What is the significance of the title of Bharati Mukherjee's story, "The Management of Grief"?
The title "The Management of Grief" encapsulates the plot of a story that is about how people, particularly the main character, Shaila Bhave, manage grief, and yet it is ironic too: it is only when Shaila gives up trying to "manage" and "assess" her situation and accept uncertainty that she is free to move on with her life.
As the story opens, a Canadian social worker named Judith Templeton has been hired to help the Indians who have lost their loved ones in a plane disaster. Her goal is to help them manage their grief: she fully believes grief can be "managed" and will later talk to Shaila about the stages of grief. Judith has little idea what to do, as she freely admits: she has never dealt with a disaster of this magnitude and she doesn't understand the Indian culture of the survivors. She is critical of the ways the Indians manage, calling some of the women "hysterical" and later wondering that some of the men remarry so quickly. When Judith asks Shaila for help in helping people to cope, Shaila responds that "we must all grieve in our own way."
Shaila tries denial, hoping that somehow her husband and sons managed to survive the plane explosion, and even refusing to identify what obviously must be the photo of her dead son Vinod. As her friend Dr. Ranganathan says, "it is a parent's duty to hope." After she accepts the deaths, she begins to bond with other survivors and she travels to India. In India with her wealthy parents, she realizes that she "flutter[s] between two worlds."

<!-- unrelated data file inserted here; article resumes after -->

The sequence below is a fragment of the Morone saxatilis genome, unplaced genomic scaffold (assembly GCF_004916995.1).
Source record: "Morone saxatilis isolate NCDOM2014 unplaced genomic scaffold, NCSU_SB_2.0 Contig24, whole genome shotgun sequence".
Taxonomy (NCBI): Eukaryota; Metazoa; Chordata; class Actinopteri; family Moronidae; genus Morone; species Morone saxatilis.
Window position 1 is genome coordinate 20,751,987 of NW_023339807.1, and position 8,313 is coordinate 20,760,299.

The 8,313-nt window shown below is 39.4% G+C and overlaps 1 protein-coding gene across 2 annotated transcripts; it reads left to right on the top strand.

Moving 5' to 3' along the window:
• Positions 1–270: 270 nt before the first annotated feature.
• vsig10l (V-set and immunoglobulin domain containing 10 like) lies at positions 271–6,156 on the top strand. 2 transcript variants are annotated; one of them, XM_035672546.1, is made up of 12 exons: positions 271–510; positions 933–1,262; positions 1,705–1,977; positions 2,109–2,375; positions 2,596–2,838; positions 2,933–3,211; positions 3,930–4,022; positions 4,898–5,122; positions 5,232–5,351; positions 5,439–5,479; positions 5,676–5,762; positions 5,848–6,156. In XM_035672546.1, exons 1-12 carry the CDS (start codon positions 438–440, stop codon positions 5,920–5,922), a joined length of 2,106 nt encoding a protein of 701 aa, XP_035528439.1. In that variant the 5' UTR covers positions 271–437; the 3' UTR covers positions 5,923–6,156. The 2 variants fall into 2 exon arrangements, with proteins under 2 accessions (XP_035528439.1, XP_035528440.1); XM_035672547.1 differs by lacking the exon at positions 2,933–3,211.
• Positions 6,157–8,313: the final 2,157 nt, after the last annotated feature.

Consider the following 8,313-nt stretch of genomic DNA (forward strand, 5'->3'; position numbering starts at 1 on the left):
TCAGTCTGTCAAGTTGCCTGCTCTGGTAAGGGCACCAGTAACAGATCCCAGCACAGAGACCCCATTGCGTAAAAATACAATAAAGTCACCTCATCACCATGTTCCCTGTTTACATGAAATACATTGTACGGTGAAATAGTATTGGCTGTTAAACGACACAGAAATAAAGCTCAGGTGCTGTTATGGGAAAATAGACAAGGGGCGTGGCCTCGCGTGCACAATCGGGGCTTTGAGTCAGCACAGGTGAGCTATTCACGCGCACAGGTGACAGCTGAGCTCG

Shaila finds some comfort and "management" through her faith, in which she communes with the spirits of her dead loved ones. Her dead husband tells her to go on with the work they began together.
Back in Canada, Shaila continues to try to manage her grief. While "deep in the Toronto winter, grey skies, icy pavements," Shaila tries to "assess my situation, how best to live my life." Some of her Indian friends have literally moved on to Vancouver or to Texas. One "rare, beautiful, sunny day," Shaila walks through a park. She looks through the still barren branches up at "the clear blue sky." Against this clarity of nature, which mirrors the inner clarity she now experiences, she hears the voices of her family a final time, telling her "your time has come ... Go, be brave." At this point, she drops the idea of managing her grief and of needing to "assess my situation." This liberates her: "I do not know where this voyage I have begun will end. I do not know which direction I will take. I ... started walking."